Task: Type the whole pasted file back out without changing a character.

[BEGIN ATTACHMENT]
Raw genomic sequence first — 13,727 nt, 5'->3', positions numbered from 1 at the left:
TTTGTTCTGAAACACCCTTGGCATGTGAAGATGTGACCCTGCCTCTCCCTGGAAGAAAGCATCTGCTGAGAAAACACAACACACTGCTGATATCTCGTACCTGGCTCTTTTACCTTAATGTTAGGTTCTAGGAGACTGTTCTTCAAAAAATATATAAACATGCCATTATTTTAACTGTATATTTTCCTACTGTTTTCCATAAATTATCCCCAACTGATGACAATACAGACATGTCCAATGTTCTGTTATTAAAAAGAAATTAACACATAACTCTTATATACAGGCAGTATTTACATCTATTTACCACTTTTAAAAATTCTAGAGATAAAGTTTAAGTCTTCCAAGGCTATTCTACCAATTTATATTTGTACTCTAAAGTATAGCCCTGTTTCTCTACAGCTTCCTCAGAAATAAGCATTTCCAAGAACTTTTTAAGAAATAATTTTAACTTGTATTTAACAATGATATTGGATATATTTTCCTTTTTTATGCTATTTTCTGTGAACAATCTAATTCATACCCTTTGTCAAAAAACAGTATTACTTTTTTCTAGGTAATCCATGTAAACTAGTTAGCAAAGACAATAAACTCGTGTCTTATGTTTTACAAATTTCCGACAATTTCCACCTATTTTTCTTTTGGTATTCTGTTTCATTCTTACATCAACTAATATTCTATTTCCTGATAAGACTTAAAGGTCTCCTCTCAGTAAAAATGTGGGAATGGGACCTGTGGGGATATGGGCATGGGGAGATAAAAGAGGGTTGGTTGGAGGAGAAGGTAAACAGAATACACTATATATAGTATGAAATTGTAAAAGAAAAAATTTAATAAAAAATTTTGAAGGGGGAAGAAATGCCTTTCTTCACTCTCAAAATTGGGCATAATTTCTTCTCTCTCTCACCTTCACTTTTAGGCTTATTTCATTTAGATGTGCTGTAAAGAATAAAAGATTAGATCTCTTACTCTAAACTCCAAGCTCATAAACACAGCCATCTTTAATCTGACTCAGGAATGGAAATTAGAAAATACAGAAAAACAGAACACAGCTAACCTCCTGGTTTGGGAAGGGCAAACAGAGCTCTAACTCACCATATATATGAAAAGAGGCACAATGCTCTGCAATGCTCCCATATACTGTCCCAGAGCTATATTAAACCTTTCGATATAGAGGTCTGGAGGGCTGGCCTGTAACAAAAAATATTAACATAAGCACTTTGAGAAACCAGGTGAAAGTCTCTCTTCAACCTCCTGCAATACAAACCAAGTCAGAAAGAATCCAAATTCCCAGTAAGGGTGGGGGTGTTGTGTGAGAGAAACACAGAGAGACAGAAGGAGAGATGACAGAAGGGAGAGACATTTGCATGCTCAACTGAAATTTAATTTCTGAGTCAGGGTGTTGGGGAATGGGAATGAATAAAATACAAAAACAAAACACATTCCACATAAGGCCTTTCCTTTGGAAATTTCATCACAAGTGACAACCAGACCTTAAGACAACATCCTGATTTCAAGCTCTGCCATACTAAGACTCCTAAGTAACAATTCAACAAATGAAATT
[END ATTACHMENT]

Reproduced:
Raw genomic sequence first — 13,727 nt, 5'->3', positions numbered from 1 at the left:
TTTGTTCTGAAACACCCTTGGCATGTGAAGATGTGACCCTGCCTCTCCCTGGAAGAAAGCATCTGCTGAGAAAACACAACACACTGCTGATATCTCGTACCTGGCTCTTTTACCTTAATGTTAGGTTCTAGGAGACTGTTCTTCAAAAAATATATAAACATGCCATTATTTTAACTGTATATTTTCCTACTGTTTTCCATAAATTATCCCCAACTGATGACAATACAGACATGTCCAATGTTCTGTTATTAAAAAGAAATTAACACATAACTCTTATATACAGGCAGTATTTACATCTATTTACCACTTTTAAAAATTCTAGAGATAAAGTTTAAGTCTTCCAAGGCTATTCTACCAATTTATATTTGTACTCTAAAGTATAGCCCTGTTTCTCTACAGCTTCCTCAGAAATAAGCATTTCCAAGAACTTTTTAAGAAATAATTTTAACTTGTATTTAACAATGATATTGGATATATTTTCCTTTTTTATGCTATTTTCTGTGAACAATCTAATTCATACCCTTTGTCAAAAAACAGTATTACTTTTTTCTAGGTAATCCATGTAAACTAGTTAGCAAAGACAATAAACTCGTGTCTTATGTTTTACAAATTTCCGACAATTTCCACCTATTTTTCTTTTGGTATTCTGTTTCATTCTTACATCAACTAATATTCTATTTCCTGATAAGACTTAAAGGTCTCCTCTCAGTAAAAATGTGGGAATGGGACCTGTGGGGATATGGGCATGGGGAGATAAAAGAGGGTTGGTTGGAGGAGAAGGTAAACAGAATACACTATATATAGTATGAAATTGTAAAAGAAAAAATTTAATAAAAAATTTTGAAGGGGGAAGAAATGCCTTTCTTCACTCTCAAAATTGGGCATAATTTCTTCTCTCTCTCACCTTCACTTTTAGGCTTATTTCATTTAGATGTGCTGTAAAGAATAAAAGATTAGATCTCTTACTCTAAACTCCAAGCTCATAAACACAGCCATCTTTAATCTGACTCAGGAATGGAAATTAGAAAATACAGAAAAACAGAACACAGCTAACCTCCTGGTTTGGGAAGGGCAAACAGAGCTCTAACTCACCATATATATGAAAAGAGGCACAATGCTCTGCAATGCTCCCATATACTGTCCCAGAGCTATATTAAACCTTTCGATATAGAGGTCTGGAGGGCTGGCCTGTAACAAAAAATATTAACATAAGCACTTTGAGAAACCAGGTGAAAGTCTCTCTTCAACCTCCTGCAATACAAACCAAGTCAGAAAGAATCCAAATTCCCAGTAAGGGTGGGGGTGTTGTGTGAGAGAAACACAGAGAGACAGAAGGAGAGATGACAGAAGGGAGAGACATTTGCATGCTCAACTGAAATTTAATTTCTGAGTCAGGGTGTTGGGGAATGGGAATGAATAAAATACAAAAACAAAACACATTCCACATAAGGCCTTTCCTTTGGAAATTTCATCACAAGTGACAACCAGACCTTAAGACAACATCCTGATTTCAAGCTCTGCCATACTAAGACTCCTAAGTAACAATTCAACAAATGAAATT